17-year-old held lead late, but spin-out took him out of contention PLAY: NASCAR Fantasy Live RELATED: Full race results " See the dramatic closing laps MARTINSVILLE, Va. -- NASCAR's oldest national-series track often shines its light on veterans, sometimes chewing up newbies like so many hot dogs coming from the infield concession stand. Cole Custer , though, nearly turned conventional wisdom on its head, almost converting an amazing comeback at the tender age of 17. Custer, making just his first start of the season and his 10th NASCAR Camping World Truck Series appearance overall, nearly sewed up some Martinsville magic in Saturday afternoon's Kroger 250 , rallying twice from pit-road penalties to become a contender for the victory in the final laps. Custer actually sprang to the top of the scoring pylon with four laps left in regulation with a bold, full-contact move to get past veterans Matt Crafton and Joey Logano . But the teenager was far from home free, anticipating payback from one of the two. Crafton delivered with a series of bumps, sending the youngster spinning to bring out one final caution flag and send the race to overtime. From there, Custer limped home with what he figured was a damaged rear gear to finish 16th as the final truck on the lead lap. "I knew he was going to come back for me, though," Custer said after emerging from his battered No. 00 Chevrolet, the first truck series effort for JR Motorsports. "You know, he did it respectfully and I just gave him all I had to stay up there. … It's Martinsville. You're going to beat and bang for the win. It's what it is." Custer started second alongside eventual race winner Logano but faced an unexpected deficit early on because of pit-road penalties. Custer's No. 00 was flagged for speeding in a 36th-lap exchange of pit stops, then was tagged again on Lap 143 of a scheduled 250 for exceeding the limit again. The repeat offense had both Custer and crew chief Joe Shear Jr. scratching their heads, especially since Custer said he was never over their target RPMs on the tachometer. Either way, Custer methodically marched from the tail end of the field, helped by the second set of eyes and advice provided by spotter Eddie D'Hondt -- Jeff Gordon 's spotter in the Sprint Cup Series. Custer was characteristically stoic on the team communications Saturday, but the encouragement from Shear and D'Hondt made all the difference. "Eddie's helped me a lot this weekend," Custer said. "That's a big reason why we were fast. Joe brought a great truck to the race track, and I was happy with the day. Didn't get the finish, but at least we were fast. It was a big step up from last year for me, so we'll come back here in the fall, and I think we'll have something, too." He almost had something Saturday, gaining on front-runners Crafton and Logano as their battle for the lead became more heated as the laps wound down. By the time 10 laps remained, it was a free-for-all that went from a two-horse race to three. While the two veterans ahead of him scrapped and scraped, Custer saw opportunity, driving hard into the corner entry to push both trucks up the race track. Custer dove low beneath both Crafton and Logano to squirt out in front, and D'Hondt keyed his mic: "Don't you look in that mirror! I got it." Had he looked, he would have seen that Crafton's bright No. 88 Toyota was coming full-bore and that Logano's No. 29 Ford had recovered nicely, too. Crafton, the two-time defending Camping World Truck Series champ, laid the bumper to the youngster multiple times in the 248th lap, forcing Custer to lose control, spin and stall as he brushed into the lead. "I was kind of nervous," Custer said after suddenly rising to the top spot. "I didn't know there were so many laps left. I thought there were only a couple laps left, so I thought if I could get in front, I could've stayed there. Matt was just a little bit better than us and could catch us, and I deserved to get punted back." Crafton described Custer's pass for the lead with the words "pounded" and "pile-drove" but chalked up the contact to the nature of short-track racing. Logano wasn't displeased with how their run-in eventually unfolded. "With inside 10 (laps) to go, I heard that he was coming, but I heard that he was about 3 or 4 (truck-lengths) back," Logano said of Custer's late charge. "The next thing you know, here he comes banzai-ing in there and takes both of us up the race track. I haven't seen a replay yet or not, but my initial reaction I was really mad, and I guess I wasn't disappointed to see what I saw." Though Custer was powerless to mount an improbable third comeback to the front, Shear commended his young driver on the cool-down lap: "They knew that we were here." Martinsville remains the only track where Custer has multiple truck series starts, and Shear said he noticed the difference from his earlier efforts. He also noticed how Custer kept his composure at a track that usually riles up even the most patient drivers. "He's young still. He'll learn how to flip out like the rest of these Cup drivers someday," Shear said with a laugh. "But no, he did a good job with that. He could've easily gotten rattled and torn up even worse than he did, so he did a fantastic job. He's definitely a really mature kid for his age, and I'm proud to work with him." MORE: READ: Latest NASCAR news PLAY: Sign up for Fantasy Live WATCH: Latest NASCAR video FOLLOW LIVE: Get RaceView today FULL SERIES COVERAGE • Latest news • Standings • Schedule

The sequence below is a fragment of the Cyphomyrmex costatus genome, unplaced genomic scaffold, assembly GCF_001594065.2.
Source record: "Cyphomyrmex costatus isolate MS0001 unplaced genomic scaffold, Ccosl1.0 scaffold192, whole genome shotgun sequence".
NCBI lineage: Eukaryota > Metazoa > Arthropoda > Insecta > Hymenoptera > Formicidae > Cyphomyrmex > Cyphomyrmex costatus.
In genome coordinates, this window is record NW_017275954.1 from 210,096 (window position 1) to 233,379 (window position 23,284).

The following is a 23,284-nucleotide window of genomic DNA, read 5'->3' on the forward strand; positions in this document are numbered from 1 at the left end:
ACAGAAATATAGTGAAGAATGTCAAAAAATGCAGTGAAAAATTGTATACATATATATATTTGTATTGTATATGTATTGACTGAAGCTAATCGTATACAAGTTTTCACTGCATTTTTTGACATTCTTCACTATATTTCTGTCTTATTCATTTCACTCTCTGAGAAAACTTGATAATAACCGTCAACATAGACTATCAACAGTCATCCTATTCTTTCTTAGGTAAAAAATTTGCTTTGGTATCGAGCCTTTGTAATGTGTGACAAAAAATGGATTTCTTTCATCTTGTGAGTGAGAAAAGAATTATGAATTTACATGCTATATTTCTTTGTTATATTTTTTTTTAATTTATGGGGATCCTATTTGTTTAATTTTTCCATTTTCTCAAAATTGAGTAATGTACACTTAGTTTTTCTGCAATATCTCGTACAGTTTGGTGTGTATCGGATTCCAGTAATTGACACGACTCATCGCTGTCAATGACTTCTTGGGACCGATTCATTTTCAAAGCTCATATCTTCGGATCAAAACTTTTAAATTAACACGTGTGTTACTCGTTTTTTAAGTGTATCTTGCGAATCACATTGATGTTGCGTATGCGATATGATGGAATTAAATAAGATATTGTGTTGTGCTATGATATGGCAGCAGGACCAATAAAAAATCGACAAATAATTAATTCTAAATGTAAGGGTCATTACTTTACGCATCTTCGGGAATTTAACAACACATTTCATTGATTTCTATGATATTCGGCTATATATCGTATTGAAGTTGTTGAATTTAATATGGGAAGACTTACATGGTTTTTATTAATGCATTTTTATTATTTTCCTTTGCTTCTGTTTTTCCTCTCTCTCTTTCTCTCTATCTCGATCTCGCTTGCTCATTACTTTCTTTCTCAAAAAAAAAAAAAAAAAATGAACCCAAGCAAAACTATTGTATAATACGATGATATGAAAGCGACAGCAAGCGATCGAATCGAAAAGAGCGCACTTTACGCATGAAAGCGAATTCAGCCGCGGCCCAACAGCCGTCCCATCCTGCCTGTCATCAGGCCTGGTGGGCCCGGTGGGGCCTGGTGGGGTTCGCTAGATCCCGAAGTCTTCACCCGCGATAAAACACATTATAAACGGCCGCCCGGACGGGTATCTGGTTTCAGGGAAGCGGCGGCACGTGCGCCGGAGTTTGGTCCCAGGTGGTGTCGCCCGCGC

From pit road penalties to a broken shifter, check out the best in-car audio from the STP 500 at Martinsville Speedway.
Harry Hyde was a leading crew chief in NASCAR in the 1960s through the 1980s, winning 56 races and 88 pole positions and was also the 1970 championship crew chief for Bobby Isaac.